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(RNS) The Rev. Frederick J. Eikerenkoetter II, an early proponent of the prosperity gospel best known as “Rev. Ike,” died Tuesday (July 28). He was 74.
Rev. Ike was among the first in the 1970s to harness the power of television for evangelizing and was fond of saying that his church was for the “do-it-yourself … the only savior in this philosophy is God in you.”
He was a proponent of the belief that came to be known as the prosperity gospel, which holds that Christians should feel no guilt over obtaining riches. Rather, he argued, they should embrace prosperity as a divine gift.
A self-help element was an important part of the flamboyant preacher’s ministry, and his church, based in a converted movie house in upper Manhattan, took the name United Church Science of Living Institute.
The requirements of advertising his church from a movie marquee forced Eikerenkoetter to abbreviate his name to “Rev. Ike.”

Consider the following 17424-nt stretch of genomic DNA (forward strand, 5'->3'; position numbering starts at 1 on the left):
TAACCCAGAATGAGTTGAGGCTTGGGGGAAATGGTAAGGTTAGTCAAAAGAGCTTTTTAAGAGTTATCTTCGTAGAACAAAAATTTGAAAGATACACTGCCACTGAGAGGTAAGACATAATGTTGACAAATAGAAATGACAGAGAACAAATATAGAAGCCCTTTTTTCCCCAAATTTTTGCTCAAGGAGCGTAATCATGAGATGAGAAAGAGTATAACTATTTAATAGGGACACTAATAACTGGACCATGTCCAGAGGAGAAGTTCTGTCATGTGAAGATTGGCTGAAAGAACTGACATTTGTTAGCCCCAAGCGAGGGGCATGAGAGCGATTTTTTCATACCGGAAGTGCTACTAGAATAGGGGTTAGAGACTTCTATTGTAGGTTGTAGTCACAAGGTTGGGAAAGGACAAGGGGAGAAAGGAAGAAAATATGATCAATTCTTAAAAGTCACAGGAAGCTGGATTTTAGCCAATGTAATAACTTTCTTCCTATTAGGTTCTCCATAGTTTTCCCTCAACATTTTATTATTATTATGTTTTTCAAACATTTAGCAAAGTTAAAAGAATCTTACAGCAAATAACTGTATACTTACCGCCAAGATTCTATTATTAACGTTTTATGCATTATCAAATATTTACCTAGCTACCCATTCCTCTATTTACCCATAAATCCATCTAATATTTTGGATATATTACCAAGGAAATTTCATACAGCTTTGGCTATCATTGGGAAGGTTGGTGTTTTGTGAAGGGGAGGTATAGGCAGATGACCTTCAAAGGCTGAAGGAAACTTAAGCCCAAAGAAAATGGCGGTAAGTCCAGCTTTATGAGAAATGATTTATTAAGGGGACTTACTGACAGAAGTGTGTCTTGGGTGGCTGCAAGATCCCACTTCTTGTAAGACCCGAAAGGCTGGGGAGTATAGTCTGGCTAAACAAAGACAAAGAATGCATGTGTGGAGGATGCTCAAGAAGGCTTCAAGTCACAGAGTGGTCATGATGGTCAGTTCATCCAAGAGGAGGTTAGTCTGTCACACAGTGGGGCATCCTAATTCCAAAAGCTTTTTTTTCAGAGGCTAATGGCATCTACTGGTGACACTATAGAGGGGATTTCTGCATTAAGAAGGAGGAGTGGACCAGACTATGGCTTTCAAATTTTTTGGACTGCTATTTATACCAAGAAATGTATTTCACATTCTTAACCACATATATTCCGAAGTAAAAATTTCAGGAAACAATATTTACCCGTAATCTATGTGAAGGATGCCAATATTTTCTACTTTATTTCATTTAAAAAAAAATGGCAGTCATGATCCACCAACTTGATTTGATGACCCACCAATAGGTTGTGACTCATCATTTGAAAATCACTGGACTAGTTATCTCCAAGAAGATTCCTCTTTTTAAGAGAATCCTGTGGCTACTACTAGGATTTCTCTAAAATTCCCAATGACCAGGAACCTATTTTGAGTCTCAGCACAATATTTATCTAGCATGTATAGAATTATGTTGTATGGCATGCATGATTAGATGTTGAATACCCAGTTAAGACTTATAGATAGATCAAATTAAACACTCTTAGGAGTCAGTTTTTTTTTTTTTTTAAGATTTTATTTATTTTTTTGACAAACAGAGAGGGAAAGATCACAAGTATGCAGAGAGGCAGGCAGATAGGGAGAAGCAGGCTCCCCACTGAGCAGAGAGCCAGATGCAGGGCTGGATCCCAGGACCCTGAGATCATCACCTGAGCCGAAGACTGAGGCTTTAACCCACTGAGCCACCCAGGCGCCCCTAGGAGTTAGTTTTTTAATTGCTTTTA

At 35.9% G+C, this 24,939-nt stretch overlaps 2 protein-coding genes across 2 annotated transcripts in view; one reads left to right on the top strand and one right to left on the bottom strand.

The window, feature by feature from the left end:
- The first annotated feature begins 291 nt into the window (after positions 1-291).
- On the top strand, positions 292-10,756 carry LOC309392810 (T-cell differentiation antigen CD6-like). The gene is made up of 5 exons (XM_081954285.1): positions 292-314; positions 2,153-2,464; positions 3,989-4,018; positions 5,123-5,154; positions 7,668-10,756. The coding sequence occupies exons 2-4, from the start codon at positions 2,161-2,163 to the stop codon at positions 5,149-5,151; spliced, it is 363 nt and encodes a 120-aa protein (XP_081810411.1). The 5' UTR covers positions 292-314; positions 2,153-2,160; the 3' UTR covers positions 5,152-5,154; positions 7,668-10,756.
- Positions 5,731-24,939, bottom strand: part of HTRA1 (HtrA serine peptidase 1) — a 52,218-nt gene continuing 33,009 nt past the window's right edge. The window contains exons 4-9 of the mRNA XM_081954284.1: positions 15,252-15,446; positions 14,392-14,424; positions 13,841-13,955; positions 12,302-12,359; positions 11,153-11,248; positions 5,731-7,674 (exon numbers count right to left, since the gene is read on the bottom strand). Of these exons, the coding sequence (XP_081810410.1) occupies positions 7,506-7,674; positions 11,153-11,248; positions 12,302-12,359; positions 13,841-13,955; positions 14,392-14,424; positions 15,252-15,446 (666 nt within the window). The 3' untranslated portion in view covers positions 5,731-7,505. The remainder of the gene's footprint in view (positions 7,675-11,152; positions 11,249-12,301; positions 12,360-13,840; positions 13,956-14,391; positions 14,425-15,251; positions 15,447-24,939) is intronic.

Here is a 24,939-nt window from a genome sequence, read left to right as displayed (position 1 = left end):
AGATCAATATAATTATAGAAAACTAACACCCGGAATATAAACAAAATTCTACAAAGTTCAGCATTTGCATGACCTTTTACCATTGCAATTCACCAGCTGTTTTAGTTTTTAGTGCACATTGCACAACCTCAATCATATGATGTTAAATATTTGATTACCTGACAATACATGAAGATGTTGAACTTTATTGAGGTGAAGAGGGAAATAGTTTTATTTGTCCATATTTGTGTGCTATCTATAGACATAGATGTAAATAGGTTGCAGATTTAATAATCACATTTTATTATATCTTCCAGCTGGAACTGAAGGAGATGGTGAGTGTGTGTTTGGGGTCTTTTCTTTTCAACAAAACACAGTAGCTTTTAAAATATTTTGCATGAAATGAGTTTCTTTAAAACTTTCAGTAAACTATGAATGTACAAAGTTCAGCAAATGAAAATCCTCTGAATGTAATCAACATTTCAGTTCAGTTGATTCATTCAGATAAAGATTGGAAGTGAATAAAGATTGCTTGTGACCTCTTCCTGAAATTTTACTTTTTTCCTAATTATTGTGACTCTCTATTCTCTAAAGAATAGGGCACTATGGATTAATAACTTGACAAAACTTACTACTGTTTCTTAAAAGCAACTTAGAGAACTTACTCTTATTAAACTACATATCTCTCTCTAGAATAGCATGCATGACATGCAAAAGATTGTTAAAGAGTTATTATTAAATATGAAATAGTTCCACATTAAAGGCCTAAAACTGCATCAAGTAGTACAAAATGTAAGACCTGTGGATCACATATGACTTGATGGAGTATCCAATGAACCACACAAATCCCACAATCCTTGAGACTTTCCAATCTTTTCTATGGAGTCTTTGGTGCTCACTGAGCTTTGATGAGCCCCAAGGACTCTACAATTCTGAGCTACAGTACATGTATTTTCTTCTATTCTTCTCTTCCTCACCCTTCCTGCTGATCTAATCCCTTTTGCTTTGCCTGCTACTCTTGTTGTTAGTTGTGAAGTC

Born in Ridgeland, South Carolina, the son of a school teacher and a Dutch-Indonesian Baptist minister, Rev. Ike was criticized by fellow African American pastors who said his ministry ignored long-standing social and racial problems.
Others called him a con man who became wealthy at the expense of his followers.
A stroke in 2007 removed Rev. Ike from the spotlight. In announcing his death, a family Web site suggested supporters visit YouTube to see a video of him preaching. In one of the videos, apparently decades old, the minister exhorts his followers to think positively. “Anything that you can honestly think and feel that you deserve,” he said, “must come to you.”
— Chris Herlinger
Copyright 2009 Religion News Service. All rights reserved. No part of this transmission may be distributed or reproduced without written permission.

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